A new Rough Science podcast recorded at Willen Lake and featuring 6th form students from Stantonbury School, Milton Keynes is available to download from the BLAST! homepage on the Open University website.
The podcast features the efforts of Dr Vic Pearson and Darren Yau from the Planetary Space Sciences Research Institute based at The Open University and Mike Bullivant, presenter of the Rough Science TV series on BBC TWO.
The challenge was to make and launch a rocket that could safely transport an egg as high and far as possible. The challengers had to construct the rocket using only water, ordinary household goods and their scientific knowledge.
Mike Bullivant commented: “We recorded the podcast on the hottest day of the year in an open-air amphitheatre with no sun protection other than sun cream and sunhats. Despite the uncomfortable conditions, we all had a great time, and this certainly comes over in the podcast.
“The work that BLAST! does with people as young as six years old, shows that they're ready to explore and have fun at an early age. We should be aiming to interest them in things scientific from as early an age as possible.
“At BLAST! we believe that learning about Science can be an enjoyable process. Anyone choosing Science as a career will have to work hard - it's not an easy subject. One of the many rewards, however, is that it will open up your mind to the wonders of the Natural World in a way that few other subjects will.”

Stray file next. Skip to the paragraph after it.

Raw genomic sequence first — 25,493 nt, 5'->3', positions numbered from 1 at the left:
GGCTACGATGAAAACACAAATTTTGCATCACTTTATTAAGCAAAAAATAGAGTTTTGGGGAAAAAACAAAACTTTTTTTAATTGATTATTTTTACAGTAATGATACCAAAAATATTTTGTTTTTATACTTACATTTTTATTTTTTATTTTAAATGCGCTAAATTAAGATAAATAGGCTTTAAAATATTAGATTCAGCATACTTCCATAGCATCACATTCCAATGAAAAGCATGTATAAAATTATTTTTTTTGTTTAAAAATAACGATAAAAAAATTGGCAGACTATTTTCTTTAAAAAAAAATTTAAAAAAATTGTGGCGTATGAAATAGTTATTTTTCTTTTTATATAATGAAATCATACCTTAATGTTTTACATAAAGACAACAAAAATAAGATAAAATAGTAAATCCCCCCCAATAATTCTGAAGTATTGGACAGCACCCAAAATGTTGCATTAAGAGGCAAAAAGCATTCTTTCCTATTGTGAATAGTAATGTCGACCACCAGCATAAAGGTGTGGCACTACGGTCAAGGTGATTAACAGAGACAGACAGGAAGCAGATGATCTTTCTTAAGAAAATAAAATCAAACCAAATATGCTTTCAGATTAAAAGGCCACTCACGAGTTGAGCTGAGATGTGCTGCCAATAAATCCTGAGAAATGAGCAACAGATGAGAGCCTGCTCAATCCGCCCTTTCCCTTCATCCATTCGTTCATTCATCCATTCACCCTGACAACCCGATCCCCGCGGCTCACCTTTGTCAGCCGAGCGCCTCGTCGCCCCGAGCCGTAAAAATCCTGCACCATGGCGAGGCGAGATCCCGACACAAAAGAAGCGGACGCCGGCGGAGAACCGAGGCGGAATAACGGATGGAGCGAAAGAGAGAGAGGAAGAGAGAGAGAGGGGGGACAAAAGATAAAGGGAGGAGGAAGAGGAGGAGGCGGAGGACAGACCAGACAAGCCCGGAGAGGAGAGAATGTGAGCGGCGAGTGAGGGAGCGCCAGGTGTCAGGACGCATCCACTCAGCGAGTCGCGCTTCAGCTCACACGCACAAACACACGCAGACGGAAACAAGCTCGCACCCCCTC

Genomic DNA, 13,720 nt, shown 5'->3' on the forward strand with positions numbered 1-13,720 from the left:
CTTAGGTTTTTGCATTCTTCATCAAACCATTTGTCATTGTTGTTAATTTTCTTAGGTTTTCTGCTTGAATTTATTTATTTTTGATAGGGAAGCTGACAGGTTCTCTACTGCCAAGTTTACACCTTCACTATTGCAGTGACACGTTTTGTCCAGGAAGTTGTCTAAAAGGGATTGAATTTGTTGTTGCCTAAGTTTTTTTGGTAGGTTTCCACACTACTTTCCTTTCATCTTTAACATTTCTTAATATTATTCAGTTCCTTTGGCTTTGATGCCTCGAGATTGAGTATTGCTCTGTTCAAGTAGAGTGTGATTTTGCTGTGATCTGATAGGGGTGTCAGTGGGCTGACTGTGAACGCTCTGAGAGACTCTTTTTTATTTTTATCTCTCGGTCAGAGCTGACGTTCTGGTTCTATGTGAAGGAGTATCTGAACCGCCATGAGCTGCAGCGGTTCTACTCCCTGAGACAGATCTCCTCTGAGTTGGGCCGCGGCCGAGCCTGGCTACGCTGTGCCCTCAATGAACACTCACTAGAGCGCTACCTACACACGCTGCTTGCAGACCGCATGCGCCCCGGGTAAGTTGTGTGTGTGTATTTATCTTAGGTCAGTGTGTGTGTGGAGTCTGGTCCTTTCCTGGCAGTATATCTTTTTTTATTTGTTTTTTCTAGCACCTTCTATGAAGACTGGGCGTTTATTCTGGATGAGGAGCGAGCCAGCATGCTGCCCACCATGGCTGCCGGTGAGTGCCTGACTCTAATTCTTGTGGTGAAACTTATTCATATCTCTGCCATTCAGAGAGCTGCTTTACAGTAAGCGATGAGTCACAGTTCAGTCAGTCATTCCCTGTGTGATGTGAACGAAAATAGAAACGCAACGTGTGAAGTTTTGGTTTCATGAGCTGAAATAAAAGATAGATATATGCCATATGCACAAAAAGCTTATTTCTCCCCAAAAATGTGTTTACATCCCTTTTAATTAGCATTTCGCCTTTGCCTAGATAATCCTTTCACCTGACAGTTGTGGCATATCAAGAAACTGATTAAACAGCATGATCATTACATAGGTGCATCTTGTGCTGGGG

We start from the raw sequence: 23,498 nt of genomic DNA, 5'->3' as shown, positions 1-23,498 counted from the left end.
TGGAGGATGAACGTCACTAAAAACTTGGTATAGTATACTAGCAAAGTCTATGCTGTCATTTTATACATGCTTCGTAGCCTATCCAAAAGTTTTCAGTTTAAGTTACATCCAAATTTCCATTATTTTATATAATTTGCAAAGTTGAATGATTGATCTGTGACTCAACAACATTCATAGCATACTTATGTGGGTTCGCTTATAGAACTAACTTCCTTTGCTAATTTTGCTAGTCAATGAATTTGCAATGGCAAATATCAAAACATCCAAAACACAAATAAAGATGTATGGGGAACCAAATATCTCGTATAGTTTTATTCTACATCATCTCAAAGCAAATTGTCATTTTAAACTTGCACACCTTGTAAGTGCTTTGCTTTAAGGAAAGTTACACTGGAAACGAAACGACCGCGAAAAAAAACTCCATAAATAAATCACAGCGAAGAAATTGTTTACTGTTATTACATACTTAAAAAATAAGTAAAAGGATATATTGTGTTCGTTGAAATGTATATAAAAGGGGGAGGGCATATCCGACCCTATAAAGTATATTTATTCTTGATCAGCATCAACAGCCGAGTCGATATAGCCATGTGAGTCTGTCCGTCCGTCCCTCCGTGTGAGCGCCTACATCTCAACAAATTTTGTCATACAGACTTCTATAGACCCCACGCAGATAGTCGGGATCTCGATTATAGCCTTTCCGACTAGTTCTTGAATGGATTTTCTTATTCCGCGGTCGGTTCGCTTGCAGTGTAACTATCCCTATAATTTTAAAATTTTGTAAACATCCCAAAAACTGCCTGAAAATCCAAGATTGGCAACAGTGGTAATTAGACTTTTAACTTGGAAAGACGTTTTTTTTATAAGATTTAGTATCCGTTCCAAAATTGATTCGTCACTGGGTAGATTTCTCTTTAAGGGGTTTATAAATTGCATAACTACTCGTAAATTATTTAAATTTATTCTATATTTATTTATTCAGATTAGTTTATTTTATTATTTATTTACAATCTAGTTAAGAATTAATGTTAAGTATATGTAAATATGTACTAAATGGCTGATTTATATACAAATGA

This engaging podcast can be downloaded now, for free from the link opposite.
The project is designed to use the OU’s existing science tv and radio programming, such as Rough Science and Coast, to help engage children, adults and families with science.
BLAST! Is innovative, and aims to explore and develop new ways of fostering an interest in, and an enthusiasm for, Science. Our activities range from hands-on workshops and other face-to-face events, to new-media projects such as interactive websites and podcasts. In the longer term, we aim to develop and maintain a dialogue between scientists and the general public through the development of a number of on-line communities.
The Open University and BBC have been in partnership for over 30 years providing educational programming to a mass audience. In recent times this partnership has evolved from late night programming for delivering courses to peak time programmes with a broad appeal to encourage wider participation in learning.